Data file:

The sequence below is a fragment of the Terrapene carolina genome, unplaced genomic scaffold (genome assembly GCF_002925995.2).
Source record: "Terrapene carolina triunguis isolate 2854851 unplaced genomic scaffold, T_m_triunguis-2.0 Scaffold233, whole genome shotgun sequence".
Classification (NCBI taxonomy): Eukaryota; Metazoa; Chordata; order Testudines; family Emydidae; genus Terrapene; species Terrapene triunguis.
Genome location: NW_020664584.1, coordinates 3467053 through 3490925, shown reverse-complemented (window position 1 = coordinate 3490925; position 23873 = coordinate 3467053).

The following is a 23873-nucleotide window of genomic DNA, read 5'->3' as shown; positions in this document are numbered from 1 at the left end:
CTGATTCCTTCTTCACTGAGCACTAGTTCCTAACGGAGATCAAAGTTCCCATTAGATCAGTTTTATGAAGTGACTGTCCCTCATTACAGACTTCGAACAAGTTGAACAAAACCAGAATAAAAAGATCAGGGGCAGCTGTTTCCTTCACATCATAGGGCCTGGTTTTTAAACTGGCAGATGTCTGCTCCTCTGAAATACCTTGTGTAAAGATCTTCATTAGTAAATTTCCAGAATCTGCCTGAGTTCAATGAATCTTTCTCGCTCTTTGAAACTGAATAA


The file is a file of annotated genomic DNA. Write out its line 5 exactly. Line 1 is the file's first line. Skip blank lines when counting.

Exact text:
The following is a 23873-nucleotide window of genomic DNA, read 5'->3' as shown; positions in this document are numbered from 1 at the left end: